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The Responsibility to Inspire

When talking about what food we should and shouldn’t eat, it’s all too easy to talk about consumer responsibility; educating them, getting kids to eat more, encouraging adults to cook more.

It was this consumer responsibility that was at the heart of the 5-a-day campaign.  But focussing on the consumer alone isn’t the solution said Amber Wheeler, Peas Please project board member and PhD student at the University of South Wales, when speaking at the Royal Welsh Show on the 25th July.  Amber highlights that fruit and veg consumption has in fact declined during the 5-a-day campaign by 7 % between 2003 and 2015 (Welsh Gov 2016). (See Ambers presentation here)

The Peas Please event, organised by Food Cardiff and held in the show’s Welsh Government Pavilion was attended by retailers, caterers, producers, manufacturers, restauranteurs, civil society and government officials.  Hosted by Andy Richardson, Chair of Food and Drink Wales, the panel members and audience were brought together to discuss what they can do to help increase veg consumption in Wales to improve our health and how we can ensure that Welsh horticulture benefits.

Like most conversations about food, the discussion soon reverted to the consumer.  But what Peas Please focusses on is how this responsibility can be shifted and shared by that diverse group of people in the room.

Lesley Griffiths, Cabinet Secretary at the Welsh Assembly kicked off the session by highlighting some of the great things Wales are doing to ensure that shared responsibility.  Just some examples are the fantastic legislation on school food standards, Nutrition Skills for Life and various community food projects.  In recognition of the new Trussel Trust report that came out that very day, the Cabinet Secretary spoke of the Food Poverty Alliance and the fantastic School Holiday Enrichment Programme – ‘Food and Fun’ which will be extended and invested in further next year.  Ms Griffiths also acknowledged the challenges and opportunities of Brexit, including their intention to implement a Welsh Agricultural Policy once we’ve left the EU.

The Cabinet Secretary acknowledged that the momentum to increase vegetable consumption was evident in the room and the tone of the day was definitely that of enthusiasm.  But how do we translate that to action?

One of the points that came from the panel discussion is that consumers should be inspired by veg.  But who is doing the inspiring?  Before the event started, I took a little wander around the Royal Welsh Show and found myself heading towards the horticulture tent. Much to my disappointment, ornamental horticulture took up the large majority of the tent, with the exception of the National Vegetable Society, who had a colourful but modest stand, and some rather impressive competition entries. There was certainly room for more veg inspiration in this disproportionate display of horticulture.  How do we change the culture of horticulture to shift the focus towards veg?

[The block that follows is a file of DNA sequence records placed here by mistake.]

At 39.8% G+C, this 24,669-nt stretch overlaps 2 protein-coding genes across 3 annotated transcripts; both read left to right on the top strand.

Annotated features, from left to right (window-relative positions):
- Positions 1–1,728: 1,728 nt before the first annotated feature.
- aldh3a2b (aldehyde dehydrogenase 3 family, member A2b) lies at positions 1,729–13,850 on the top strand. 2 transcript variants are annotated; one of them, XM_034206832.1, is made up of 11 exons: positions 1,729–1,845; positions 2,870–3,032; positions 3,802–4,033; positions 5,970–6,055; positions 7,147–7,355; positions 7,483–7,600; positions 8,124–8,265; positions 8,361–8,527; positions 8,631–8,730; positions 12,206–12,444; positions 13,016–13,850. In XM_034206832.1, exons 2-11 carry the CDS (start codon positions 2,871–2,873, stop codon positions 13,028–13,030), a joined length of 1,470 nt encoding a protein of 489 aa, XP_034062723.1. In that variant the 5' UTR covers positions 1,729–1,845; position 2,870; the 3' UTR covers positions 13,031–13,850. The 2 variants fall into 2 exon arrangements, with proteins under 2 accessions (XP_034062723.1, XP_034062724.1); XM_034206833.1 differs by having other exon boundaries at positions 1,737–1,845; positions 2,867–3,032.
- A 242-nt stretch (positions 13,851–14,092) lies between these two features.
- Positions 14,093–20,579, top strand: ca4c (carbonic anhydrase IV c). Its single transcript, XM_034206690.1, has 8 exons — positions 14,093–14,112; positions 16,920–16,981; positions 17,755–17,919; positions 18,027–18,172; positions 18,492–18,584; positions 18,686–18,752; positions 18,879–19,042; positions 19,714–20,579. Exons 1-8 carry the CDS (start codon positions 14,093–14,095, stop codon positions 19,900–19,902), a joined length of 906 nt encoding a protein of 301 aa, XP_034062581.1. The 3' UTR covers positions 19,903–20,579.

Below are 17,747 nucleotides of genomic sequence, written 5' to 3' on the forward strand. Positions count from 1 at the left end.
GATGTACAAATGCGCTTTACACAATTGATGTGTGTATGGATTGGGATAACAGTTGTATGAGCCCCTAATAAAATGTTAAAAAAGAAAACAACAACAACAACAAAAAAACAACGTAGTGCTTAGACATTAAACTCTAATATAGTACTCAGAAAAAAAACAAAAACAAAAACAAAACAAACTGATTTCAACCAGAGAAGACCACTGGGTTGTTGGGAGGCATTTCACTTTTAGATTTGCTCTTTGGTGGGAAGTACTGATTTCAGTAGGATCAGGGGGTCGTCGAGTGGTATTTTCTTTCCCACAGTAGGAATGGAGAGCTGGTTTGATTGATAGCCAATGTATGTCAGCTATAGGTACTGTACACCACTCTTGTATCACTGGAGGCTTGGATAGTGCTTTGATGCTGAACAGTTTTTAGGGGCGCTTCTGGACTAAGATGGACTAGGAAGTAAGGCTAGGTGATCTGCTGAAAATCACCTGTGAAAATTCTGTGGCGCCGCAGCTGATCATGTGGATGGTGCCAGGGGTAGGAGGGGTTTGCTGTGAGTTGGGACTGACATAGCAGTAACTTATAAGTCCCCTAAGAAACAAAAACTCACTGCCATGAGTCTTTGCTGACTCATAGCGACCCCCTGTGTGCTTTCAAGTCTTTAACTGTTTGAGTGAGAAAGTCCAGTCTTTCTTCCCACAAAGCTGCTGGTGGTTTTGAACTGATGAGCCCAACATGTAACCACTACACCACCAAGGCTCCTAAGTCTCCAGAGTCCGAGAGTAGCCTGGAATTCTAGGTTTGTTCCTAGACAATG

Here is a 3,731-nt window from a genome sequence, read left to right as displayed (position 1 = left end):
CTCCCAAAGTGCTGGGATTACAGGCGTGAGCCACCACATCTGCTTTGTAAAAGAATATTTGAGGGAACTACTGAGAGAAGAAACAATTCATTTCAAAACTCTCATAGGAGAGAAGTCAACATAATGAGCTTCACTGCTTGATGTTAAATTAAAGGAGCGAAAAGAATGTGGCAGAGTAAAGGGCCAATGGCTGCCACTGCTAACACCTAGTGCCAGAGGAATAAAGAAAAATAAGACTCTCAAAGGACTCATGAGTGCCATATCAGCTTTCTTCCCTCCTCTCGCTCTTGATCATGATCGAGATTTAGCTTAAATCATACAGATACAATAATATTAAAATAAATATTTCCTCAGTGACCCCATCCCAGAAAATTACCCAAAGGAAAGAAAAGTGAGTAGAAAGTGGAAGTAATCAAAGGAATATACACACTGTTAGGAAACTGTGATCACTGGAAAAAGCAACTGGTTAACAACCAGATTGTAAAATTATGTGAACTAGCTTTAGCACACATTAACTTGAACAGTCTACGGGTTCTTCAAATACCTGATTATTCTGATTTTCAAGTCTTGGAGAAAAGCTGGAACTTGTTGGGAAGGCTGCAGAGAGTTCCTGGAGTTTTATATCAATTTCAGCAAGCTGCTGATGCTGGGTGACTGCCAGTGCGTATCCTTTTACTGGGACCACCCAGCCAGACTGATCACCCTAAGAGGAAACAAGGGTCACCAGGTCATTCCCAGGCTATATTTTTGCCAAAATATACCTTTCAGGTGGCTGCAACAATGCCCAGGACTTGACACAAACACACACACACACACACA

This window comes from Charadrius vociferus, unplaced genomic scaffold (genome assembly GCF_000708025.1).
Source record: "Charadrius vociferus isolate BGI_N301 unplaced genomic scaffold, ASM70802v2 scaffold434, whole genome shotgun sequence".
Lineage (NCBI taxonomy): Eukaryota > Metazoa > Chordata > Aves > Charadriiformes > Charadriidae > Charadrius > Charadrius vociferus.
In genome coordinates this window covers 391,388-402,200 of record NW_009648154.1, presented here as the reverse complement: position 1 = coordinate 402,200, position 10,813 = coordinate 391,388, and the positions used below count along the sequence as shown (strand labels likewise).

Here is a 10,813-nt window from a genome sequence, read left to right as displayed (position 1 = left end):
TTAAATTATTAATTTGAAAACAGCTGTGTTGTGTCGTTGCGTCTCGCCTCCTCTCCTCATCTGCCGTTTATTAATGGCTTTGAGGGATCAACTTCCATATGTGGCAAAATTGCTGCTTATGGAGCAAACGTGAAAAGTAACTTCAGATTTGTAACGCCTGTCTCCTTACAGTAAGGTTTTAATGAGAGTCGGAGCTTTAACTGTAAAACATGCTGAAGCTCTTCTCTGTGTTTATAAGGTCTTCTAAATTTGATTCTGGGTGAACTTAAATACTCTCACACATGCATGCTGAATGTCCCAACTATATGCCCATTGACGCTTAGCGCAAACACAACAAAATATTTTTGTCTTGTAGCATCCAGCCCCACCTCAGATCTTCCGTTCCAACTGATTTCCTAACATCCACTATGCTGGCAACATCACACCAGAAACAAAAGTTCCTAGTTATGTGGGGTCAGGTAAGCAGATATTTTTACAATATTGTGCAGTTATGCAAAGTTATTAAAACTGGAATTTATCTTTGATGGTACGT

National Vegetable Society Stand, Royal Welsh Show

At the Peas Please event, an audience member, and former market stall holder, explained how he would cut the fruit and veg open and offer potential customers the opportunity to try before they buy. Something you don’t see in the supermarkets today.  This could be a result of rigid retailer systems that don’t allow that type of loss at the start of the shelf life.  But surely promoting a product in this way would encourage consumers to purchase more veg and therefore limit loss at the end of shelf life?

A related issue is that we’re now eating so much unseasonal, well-travelled veg that simply doesn’t taste as good as it could – which hardly encourages inspiration to eat veg. Connecting back to seasonality was a hot topic in the room as was this idea of consumers becoming participants of the food system.  In practice, this would mean connecting the consumer with production and inspiring consumers to make certain choices, rather than stacking the shelves and leaving them to it.  This discussion was definitely in line with the Food Citizens’ Report launched earlier in the month which emphasised that we are not naturally consumers and by changing our mindset we can become more active members of our food system.

Companies promoting veg in their magazines and websites is certainly an easy way to get people excited about veg, which is something we suggest to retailers in our new Retailer Toolkit.  Andy Richardson confessed himself that Food and Drink Wales run promotions on meat and dairy but don’t think to do the same for veg.  Hopefully, we planted a seed for him there!  What was clear from the conversation in the room is that there is a vast array of sectors that can help to inspire consumers to be active participants of the food system.

Find out what your sector can do to help increase veg consumption in our Peas Please commitments framework.